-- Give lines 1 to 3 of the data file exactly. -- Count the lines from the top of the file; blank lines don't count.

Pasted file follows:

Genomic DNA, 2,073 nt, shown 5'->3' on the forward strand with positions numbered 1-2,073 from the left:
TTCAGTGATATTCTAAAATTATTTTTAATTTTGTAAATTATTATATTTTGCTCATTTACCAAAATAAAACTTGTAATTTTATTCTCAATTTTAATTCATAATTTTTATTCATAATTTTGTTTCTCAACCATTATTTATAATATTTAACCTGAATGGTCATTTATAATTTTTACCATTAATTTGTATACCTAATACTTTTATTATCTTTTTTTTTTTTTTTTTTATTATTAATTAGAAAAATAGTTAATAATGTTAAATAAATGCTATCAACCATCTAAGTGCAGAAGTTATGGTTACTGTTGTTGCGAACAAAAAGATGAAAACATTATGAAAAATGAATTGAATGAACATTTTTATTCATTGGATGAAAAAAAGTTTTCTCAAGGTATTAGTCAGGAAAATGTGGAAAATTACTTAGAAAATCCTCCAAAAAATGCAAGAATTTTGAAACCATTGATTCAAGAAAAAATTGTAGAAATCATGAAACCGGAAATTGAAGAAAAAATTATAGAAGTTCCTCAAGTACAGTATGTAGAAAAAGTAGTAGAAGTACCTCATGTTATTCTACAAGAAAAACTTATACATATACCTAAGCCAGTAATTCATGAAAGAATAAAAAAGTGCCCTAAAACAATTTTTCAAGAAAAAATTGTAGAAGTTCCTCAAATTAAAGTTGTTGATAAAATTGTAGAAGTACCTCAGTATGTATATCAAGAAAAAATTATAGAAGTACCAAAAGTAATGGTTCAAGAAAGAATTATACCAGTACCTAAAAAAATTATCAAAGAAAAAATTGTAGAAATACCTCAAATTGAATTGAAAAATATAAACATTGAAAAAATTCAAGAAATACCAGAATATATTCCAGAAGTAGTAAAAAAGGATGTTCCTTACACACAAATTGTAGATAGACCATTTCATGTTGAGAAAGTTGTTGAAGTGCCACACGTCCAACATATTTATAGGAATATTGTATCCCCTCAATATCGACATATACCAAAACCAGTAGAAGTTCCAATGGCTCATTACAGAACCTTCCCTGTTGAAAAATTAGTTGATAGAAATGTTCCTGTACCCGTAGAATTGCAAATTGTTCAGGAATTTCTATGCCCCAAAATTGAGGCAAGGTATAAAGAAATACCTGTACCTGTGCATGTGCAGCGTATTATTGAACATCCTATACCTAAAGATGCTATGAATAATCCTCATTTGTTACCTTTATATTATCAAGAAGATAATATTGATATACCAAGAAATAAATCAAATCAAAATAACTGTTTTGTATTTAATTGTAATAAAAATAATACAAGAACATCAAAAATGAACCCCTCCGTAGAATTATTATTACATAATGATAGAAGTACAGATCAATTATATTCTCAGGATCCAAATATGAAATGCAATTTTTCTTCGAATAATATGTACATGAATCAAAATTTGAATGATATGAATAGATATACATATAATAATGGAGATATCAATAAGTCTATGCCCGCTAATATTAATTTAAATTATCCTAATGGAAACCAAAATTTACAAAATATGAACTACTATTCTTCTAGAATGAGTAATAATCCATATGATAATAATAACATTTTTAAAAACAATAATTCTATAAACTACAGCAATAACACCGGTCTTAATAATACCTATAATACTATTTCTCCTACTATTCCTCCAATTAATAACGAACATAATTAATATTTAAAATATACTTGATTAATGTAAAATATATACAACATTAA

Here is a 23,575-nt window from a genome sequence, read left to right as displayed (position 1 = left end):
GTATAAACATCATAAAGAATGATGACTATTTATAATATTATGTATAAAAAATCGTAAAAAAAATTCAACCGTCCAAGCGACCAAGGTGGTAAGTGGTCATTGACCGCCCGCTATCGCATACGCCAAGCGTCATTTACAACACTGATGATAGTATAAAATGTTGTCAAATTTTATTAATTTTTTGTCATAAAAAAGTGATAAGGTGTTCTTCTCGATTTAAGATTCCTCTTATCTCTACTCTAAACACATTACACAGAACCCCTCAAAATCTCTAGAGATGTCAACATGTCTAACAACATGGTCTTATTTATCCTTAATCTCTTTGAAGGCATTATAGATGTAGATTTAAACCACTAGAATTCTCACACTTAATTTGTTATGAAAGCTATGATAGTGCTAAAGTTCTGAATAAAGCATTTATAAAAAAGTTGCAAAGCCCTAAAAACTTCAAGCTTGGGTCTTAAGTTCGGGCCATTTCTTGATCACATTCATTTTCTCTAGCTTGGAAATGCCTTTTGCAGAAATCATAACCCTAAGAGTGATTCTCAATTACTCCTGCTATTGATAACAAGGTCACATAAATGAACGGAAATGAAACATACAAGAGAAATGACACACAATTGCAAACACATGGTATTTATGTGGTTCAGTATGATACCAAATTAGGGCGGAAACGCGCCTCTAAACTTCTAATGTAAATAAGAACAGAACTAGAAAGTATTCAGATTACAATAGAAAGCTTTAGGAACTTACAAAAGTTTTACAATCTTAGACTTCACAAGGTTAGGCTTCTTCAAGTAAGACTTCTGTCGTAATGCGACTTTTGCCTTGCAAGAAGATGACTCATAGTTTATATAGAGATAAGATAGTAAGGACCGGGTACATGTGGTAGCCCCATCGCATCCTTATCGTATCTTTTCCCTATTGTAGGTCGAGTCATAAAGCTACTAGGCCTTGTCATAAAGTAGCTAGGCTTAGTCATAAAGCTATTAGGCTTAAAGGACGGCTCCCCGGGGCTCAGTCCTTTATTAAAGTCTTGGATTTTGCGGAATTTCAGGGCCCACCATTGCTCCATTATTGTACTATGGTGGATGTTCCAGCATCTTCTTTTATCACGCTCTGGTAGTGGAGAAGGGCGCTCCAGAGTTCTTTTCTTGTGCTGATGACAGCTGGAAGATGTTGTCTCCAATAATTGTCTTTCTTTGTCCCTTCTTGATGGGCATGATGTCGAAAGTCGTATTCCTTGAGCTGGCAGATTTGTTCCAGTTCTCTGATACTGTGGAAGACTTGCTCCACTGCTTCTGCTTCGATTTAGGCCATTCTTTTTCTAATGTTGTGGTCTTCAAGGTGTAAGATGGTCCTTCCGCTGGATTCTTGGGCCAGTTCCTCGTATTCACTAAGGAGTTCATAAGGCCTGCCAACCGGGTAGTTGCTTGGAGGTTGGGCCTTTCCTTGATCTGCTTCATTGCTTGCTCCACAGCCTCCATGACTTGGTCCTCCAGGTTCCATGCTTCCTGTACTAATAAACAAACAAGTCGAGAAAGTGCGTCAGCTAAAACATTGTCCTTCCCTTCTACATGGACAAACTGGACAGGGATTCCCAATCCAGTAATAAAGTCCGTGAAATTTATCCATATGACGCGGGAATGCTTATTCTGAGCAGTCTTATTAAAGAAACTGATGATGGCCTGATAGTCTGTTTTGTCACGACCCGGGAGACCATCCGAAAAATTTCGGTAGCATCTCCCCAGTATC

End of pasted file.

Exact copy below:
Genomic DNA, 2,073 nt, shown 5'->3' on the forward strand with positions numbered 1-2,073 from the left:
TTCAGTGATATTCTAAAATTATTTTTAATTTTGTAAATTATTATATTTTGCTCATTTACCAAAATAAAACTTGTAATTTTATTCTCAATTTTAATTCATAATTTTTATTCATAATTTTGTTTCTCAACCATTATTTATAATATTTAACCTGAATGGTCATTTATAATTTTTACCATTAATTTGTATACCTAATACTTTTATTATCTTTTTTTTTTTTTTTTTTATTATTAATTAGAAAAATAGTTAATAATGTTAAATAAATGCTATCAACCATCTAAGTGCAGAAGTTATGGTTACTGTTGTTGCGAACAAAAAGATGAAAACATTATGAAAAATGAATTGAATGAACATTTTTATTCATTGGATGAAAAAAAGTTTTCTCAAGGTATTAGTCAGGAAAATGTGGAAAATTACTTAGAAAATCCTCCAAAAAATGCAAGAATTTTGAAACCATTGATTCAAGAAAAAATTGTAGAAATCATGAAACCGGAAATTGAAGAAAAAATTATAGAAGTTCCTCAAGTACAGTATGTAGAAAAAGTAGTAGAAGTACCTCATGTTATTCTACAAGAAAAACTTATACATATACCTAAGCCAGTAATTCATGAAAGAATAAAAAAGTGCCCTAAAACAATTTTTCAAGAAAAAATTGTAGAAGTTCCTCAAATTAAAGTTGTTGATAAAATTGTAGAAGTACCTCAGTATGTATATCAAGAAAAAATTATAGAAGTACCAAAAGTAATGGTTCAAGAAAGAATTATACCAGTACCTAAAAAAATTATCAAAGAAAAAATTGTAGAAATACCTCAAATTGAATTGAAAAATATAAACATTGAAAAAATTCAAGAAATACCAGAATATATTCCAGAAGTAGTAAAAAAGGATGTTCCTTACACACAAATTGTAGATAGACCATTTCATGTTGAGAAAGTTGTTGAAGTGCCACACGTCCAACATATTTATAGGAATATTGTATCCCCTCAATATCGACATATACCAAAACCAGTAGAAGTTCCAATGGCTCATTACAGAACCTTCCCTGTTGAAAAATTAGTTGATAGAAATGTTCCTGTACCCGTAGAATTGCAAATTGTTCAGGAATTTCTATGCCCCAAAATTGAGGCAAGGTATAAAGAAATACCTGTACCTGTGCATGTGCAGCGTATTATTGAACATCCTATACCTAAAGATGCTATGAATAATCCTCATTTGTTACCTTTATATTATCAAGAAGATAATATTGATATACCAAGAAATAAATCAAATCAAAATAACTGTTTTGTATTTAATTGTAATAAAAATAATACAAGAACATCAAAAATGAACCCCTCCGTAGAATTATTATTACATAATGATAGAAGTACAGATCAATTATATTCTCAGGATCCAAATATGAAATGCAATTTTTCTTCGAATAATATGTACATGAATCAAAATTTGAATGATATGAATAGATATACATATAATAATGGAGATATCAATAAGTCTATGCCCGCTAATATTAATTTAAATTATCCTAATGGAAACCAAAATTTACAAAATATGAACTACTATTCTTCTAGAATGAGTAATAATCCATATGATAATAATAACATTTTTAAAAACAATAATTCTATAAACTACAGCAATAACACCGGTCTTAATAATACCTATAATACTATTTCTCCTACTATTCCTCCAATTAATAACGAACATAATTAATATTTAAAATATACTTGATTAATGTAAAATATATACAACATTAA

Here is a 23,575-nt window from a genome sequence, read left to right as displayed (position 1 = left end):